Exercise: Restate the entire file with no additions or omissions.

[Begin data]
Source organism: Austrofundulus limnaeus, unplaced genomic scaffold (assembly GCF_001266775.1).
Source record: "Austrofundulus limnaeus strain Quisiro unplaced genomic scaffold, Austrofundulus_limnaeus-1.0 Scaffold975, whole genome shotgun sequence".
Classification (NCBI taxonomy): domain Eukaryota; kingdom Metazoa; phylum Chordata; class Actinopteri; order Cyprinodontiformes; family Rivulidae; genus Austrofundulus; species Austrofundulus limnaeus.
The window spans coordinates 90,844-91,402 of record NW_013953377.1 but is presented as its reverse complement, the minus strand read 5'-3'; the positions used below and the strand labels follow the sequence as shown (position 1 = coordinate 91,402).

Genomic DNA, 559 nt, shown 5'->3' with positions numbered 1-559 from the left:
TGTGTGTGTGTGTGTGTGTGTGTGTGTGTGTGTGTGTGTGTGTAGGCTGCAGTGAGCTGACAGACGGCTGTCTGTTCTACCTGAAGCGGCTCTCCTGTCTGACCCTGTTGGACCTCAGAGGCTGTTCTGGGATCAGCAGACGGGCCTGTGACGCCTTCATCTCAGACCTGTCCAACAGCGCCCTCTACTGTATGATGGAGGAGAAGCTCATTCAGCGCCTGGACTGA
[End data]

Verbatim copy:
Source organism: Austrofundulus limnaeus, unplaced genomic scaffold (assembly GCF_001266775.1).
Source record: "Austrofundulus limnaeus strain Quisiro unplaced genomic scaffold, Austrofundulus_limnaeus-1.0 Scaffold975, whole genome shotgun sequence".
Classification (NCBI taxonomy): domain Eukaryota; kingdom Metazoa; phylum Chordata; class Actinopteri; order Cyprinodontiformes; family Rivulidae; genus Austrofundulus; species Austrofundulus limnaeus.
The window spans coordinates 90,844-91,402 of record NW_013953377.1 but is presented as its reverse complement, the minus strand read 5'-3'; the positions used below and the strand labels follow the sequence as shown (position 1 = coordinate 91,402).

Genomic DNA, 559 nt, shown 5'->3' with positions numbered 1-559 from the left:
TGTGTGTGTGTGTGTGTGTGTGTGTGTGTGTGTGTGTGTGTGTAGGCTGCAGTGAGCTGACAGACGGCTGTCTGTTCTACCTGAAGCGGCTCTCCTGTCTGACCCTGTTGGACCTCAGAGGCTGTTCTGGGATCAGCAGACGGGCCTGTGACGCCTTCATCTCAGACCTGTCCAACAGCGCCCTCTACTGTATGATGGAGGAGAAGCTCATTCAGCGCCTGGACTGA